ROBERT SIEGEL, HOST:
In Tennessee, timber is big business. The state exports around $1 billion worth of tree products every year. Finding enough loggers to keep the industry going, though, is a challenge these days. And we're going to hear the story now of one logging family. They've been in the forest for four generations. But they don't know if there will be a fifth. Here's reporter Bobby Allyn of member station WPLN.
BOBBY ALLYN, BYLINE: Meet Michael Redfern - dressed in blue denim overalls and a red and white trucker hat, a wad of tobacco tucked in his lower lip.
MICHAEL REDFERN: Well, I'm not bragging or complaining. But around Robertson County, if you mention the word 'logging,' the Redfern name comes up a lot, because we've been in it a long time.
ALLYN: Michael runs this three-man operation on the northern border with Kentucky along with his sons Jonathan and Justin. Jonathan saws. His younger brother Justin drags the tree out of the woods with a skidder. Their dad drives the logs to a mill. On the edge of an open field, the Redferns fell a 100-foot cherry tree. It could fetch up to $400 at the mill, though the landowner gets half of that. Jonathan Redfern says nobody's getting rich like this.
JONATHAN REDFERN: People think we're sitting on a gold mine over here, but all we're doing is making a living. And we're fine with that. I enjoy it. You know, we're middle-class at best. And we just make a living here. But it'll wear you out.
ALLYN: It's also perilous. Logging accounted for 64 deaths last year. That's more than any other industry in the U.S. [Post-Broadcast Correction: The audio version of this story, as did a previous Web version, incorrectly states that logging accounted for 64 deaths last year. In reality, there were 62 logging-related deaths in 2012, the most recent year for which data are available.]
JONATHAN REDFERN: A lot of times, if you get in a tree and it's bad in the middle, you're not holding anywhere. So when you start cutting, at some point it's going to do what it wants to do.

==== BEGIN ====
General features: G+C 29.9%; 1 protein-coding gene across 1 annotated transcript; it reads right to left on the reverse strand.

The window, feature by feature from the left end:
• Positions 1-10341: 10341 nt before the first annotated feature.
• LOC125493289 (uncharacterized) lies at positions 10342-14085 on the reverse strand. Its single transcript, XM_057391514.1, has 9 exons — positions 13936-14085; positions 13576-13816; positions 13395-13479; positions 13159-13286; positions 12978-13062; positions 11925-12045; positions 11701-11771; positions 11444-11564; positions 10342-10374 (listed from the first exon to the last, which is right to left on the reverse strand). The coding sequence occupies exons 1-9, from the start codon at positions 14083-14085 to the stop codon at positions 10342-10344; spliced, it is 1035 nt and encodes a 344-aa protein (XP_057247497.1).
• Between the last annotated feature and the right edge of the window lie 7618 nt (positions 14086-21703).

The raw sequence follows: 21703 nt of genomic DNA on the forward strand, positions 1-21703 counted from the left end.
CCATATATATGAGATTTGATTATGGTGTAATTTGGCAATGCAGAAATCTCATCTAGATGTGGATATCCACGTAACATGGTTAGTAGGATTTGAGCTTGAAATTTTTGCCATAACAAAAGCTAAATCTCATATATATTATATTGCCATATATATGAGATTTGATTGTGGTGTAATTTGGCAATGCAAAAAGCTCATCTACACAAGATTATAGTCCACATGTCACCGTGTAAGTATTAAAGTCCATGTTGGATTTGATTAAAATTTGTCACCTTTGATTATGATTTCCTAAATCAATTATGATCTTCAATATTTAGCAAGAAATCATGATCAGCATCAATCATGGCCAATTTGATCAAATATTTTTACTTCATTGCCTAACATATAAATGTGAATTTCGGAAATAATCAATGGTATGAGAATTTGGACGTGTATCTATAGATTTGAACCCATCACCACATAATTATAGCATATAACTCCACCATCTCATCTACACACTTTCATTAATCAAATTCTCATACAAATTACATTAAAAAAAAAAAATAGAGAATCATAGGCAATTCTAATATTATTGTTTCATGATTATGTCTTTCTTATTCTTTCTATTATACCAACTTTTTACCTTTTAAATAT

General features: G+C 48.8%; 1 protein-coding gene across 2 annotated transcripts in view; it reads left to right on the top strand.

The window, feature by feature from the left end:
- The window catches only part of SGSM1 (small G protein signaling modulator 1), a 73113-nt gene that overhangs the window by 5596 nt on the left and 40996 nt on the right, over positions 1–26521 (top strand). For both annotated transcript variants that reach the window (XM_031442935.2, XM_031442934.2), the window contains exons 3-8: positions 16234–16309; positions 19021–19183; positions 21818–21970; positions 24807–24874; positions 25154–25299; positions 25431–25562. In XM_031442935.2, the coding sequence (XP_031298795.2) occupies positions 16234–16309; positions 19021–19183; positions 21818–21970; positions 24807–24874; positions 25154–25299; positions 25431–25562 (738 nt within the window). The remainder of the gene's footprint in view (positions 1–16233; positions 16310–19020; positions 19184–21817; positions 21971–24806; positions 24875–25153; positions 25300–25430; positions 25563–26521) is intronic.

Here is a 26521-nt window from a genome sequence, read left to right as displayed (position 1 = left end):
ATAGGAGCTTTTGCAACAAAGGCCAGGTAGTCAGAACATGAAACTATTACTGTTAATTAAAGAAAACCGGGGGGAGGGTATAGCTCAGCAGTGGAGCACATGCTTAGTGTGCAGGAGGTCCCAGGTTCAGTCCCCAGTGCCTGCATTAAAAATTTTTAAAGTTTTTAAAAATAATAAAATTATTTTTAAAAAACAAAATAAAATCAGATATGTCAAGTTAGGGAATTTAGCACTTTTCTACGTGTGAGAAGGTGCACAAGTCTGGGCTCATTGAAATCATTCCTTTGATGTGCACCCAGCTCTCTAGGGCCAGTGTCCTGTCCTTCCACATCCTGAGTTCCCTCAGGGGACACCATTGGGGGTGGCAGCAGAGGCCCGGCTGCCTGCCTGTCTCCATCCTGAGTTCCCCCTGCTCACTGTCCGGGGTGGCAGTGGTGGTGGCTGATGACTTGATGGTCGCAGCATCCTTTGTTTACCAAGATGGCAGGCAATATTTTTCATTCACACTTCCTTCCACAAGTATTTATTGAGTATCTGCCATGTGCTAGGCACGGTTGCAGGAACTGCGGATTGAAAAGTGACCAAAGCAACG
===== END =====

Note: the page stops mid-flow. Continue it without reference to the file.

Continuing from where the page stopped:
ALLYN: You've learned how to scram - how to get out of the way.
JONATHAN REDFERN: Oh, absolutely. I've got a pretty good three-step quick-jump there.
ALLYN: Logging isn't just dangerous, it's economically volatile. Adam Taylor studies wood products at the University of Tennessee in Knoxville.
ADAM TAYLOR: The wood industry is unstable. You know, it's a commodity industry. So it goes up and down. And you have to be able to weather those ups and downs.
ALLYN: And then there's the physical toll.
JONATHAN REDFERN: Because, you know, honestly my dad's 57 years old and takes a handful of pills every morning just to walk. And some day, I'm going to be the same way if I cut timber 30 years. And, you know, it just ain't for me.
ALLYN: For all those reasons, Jonathan is looking for another job and not in logging. He's likely not the only one. Federal labor figures show that the logging workforce is aging and many are not expected to be replaced. So mills are sponsoring youth outreach events. Forestry groups are organizing logging classes. And technical colleges are adding logging to their curriculum. Even Congress has jumped in. Rep. Raul Labrador, who has just thrown his hat in the ring to be majority leader, has introduced a bill. It would allow loggers' kids to use heavy equipment, even if they're under the mandatory minimum age of 18.
REPRESENTATIVE RAUL LABRADOR: And I think if we continue to make it more difficult for young people to get into this field and we continue to make it more difficult for the logging community to actually do their work, I think we're going to see these jobs actually lost.
ALLYN: The bill was pushed by the American Loggers Council. Spokesman Daniel Dructor says his group has lobbied Congress on the issue for years. But even legislation may not help.
DANIEL DRUCTOR: Parents just aren't encouraging their kids to go into the profession anymore. They're looking for them to do something that they could - might make a better living at.
ALLYN: Back in the forest, Jonathan Redfern says he won't be encouraging any young people to take up logging.
JONATHAN REDFERN: Absolutely not. I say stay as far away from it as you can get.
ALLYN: But Justin plans to stick with the tree business so long as he can find someone to replace his brother.
JUSTIN REDFERN: You can find a truck driver. That's not hard. The hard thing's going to be finding someone to run that saw.
ALLYN: Redfern says not just anyone can take down a towering hardwood. This is a trade that until now most people were born into. But it's one that takes a toll. And for that reason their dad, Michael Redfern, says he can't blame his sons for wanting to take another path. For NPR News, I'm Bobby Allyn in Nashville.
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